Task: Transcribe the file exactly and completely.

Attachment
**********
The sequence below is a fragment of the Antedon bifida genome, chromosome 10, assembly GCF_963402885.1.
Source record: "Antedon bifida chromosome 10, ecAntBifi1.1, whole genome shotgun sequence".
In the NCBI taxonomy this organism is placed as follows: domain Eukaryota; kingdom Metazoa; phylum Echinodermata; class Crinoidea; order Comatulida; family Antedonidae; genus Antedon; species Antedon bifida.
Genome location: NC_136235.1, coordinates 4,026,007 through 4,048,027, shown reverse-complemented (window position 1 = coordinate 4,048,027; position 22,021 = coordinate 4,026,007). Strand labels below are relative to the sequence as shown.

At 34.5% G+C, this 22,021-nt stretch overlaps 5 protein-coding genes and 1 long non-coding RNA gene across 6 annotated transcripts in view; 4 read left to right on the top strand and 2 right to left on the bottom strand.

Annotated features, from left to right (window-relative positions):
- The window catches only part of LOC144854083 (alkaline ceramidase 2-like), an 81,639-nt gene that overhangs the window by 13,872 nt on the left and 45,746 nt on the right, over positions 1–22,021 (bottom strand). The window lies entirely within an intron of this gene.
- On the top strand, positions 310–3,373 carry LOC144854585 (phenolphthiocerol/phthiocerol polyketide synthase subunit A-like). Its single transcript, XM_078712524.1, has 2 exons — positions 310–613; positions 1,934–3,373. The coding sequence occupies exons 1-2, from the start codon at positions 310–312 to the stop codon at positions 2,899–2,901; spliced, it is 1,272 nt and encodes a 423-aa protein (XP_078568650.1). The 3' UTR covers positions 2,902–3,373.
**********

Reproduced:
The sequence below is a fragment of the Antedon bifida genome, chromosome 10, assembly GCF_963402885.1.
Source record: "Antedon bifida chromosome 10, ecAntBifi1.1, whole genome shotgun sequence".
In the NCBI taxonomy this organism is placed as follows: domain Eukaryota; kingdom Metazoa; phylum Echinodermata; class Crinoidea; order Comatulida; family Antedonidae; genus Antedon; species Antedon bifida.
Genome location: NC_136235.1, coordinates 4,026,007 through 4,048,027, shown reverse-complemented (window position 1 = coordinate 4,048,027; position 22,021 = coordinate 4,026,007). Strand labels below are relative to the sequence as shown.

At 34.5% G+C, this 22,021-nt stretch overlaps 5 protein-coding genes and 1 long non-coding RNA gene across 6 annotated transcripts in view; 4 read left to right on the top strand and 2 right to left on the bottom strand.

Annotated features, from left to right (window-relative positions):
- The window catches only part of LOC144854083 (alkaline ceramidase 2-like), an 81,639-nt gene that overhangs the window by 13,872 nt on the left and 45,746 nt on the right, over positions 1–22,021 (bottom strand). The window lies entirely within an intron of this gene.
- On the top strand, positions 310–3,373 carry LOC144854585 (phenolphthiocerol/phthiocerol polyketide synthase subunit A-like). Its single transcript, XM_078712524.1, has 2 exons — positions 310–613; positions 1,934–3,373. The coding sequence occupies exons 1-2, from the start codon at positions 310–312 to the stop codon at positions 2,899–2,901; spliced, it is 1,272 nt and encodes a 423-aa protein (XP_078568650.1). The 3' UTR covers positions 2,902–3,373.